“We preach a lot about getting committed to the church. If we have guest speakers, we say, ‘If you are visiting from another church we would rather you were at your own church’.
We do get a percentage of people visiting and not staying, but we have a high rate of retention. For people who go through our newcomers’ courses, our rate of retention is about 94 per cent.
There can also be many valid reasons for people to move churches. The pastor of Grace Vineyard in Christchurch, David McGregor, said a lot of people check out their church for a period of time and then move on. The night service in particular attracts a lot of young people whose churches don’t have youth groups or night services.
“Adults come looking for a set of criteria – they want their children’s needs met, they want a good youth group and they want the worship to be good. People move for a variety of reasons. Some are on transfer, some have not been part of church for a long time, some are new to church, some are changing from one type of church to another, for example from Catholic to Protestant.   But it’s a ‘sad fad’ when people believe they shouldn’t belong to any church,” he said.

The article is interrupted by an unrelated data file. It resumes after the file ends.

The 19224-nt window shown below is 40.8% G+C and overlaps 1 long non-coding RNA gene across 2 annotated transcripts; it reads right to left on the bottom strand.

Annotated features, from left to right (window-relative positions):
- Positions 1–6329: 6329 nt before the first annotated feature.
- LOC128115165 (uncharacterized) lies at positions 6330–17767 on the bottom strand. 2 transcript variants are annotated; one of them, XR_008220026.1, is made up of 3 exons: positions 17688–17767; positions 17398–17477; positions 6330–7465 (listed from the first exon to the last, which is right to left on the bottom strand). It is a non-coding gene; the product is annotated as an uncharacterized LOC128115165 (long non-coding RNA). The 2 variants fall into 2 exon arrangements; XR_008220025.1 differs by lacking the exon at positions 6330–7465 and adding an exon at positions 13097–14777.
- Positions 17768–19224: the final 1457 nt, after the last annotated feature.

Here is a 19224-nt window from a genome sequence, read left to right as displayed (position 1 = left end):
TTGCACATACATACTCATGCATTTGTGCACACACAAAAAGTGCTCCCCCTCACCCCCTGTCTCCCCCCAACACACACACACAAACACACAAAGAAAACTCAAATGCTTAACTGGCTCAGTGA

“Some say, ‘I’m just part of the whole body’. By doing that, they don’t have accountability or commitment, or use their gifts in any particular place. It’s sad for them and it’s sad for the church.”
Building relationships
There are many obvious downsides to a rootless population. As one pastor pointed out, “At the time when these guys could be of most use in the church they are saying, ‘What can I get for me?’ Often they fall off the wagon when the first issue comes up. God is gracious and certainly provides a level of teaching in the places they go, but the relationships are not there when the chips are down, and they end up trucking out.”
Rodney Macann said there might be a key, though. “Everything we are hearing from churches that seem to be doing well with young adults, is that deep down they want to be challenged. Churches that are willing to embrace a very holistic view of the faith – which encompasses social justice and reaching true servanthood – are getting a response from young adults today.”
Mr Ranchord believes part of the solution is to stop preaching a watered-down Gospel. “We have made it so easy – ‘Come to Jesus and He’ll give you this or that’.  It’s a form of consumerism. The upfront cost of being a disciple is missing. We have made the threshold so low to get the maximum number of people. Then you have to give them lots of Christian lollypops to keep them going. When we preach ‘what can God do to fulfil my dreams?’ we just buy into the culture of the world.”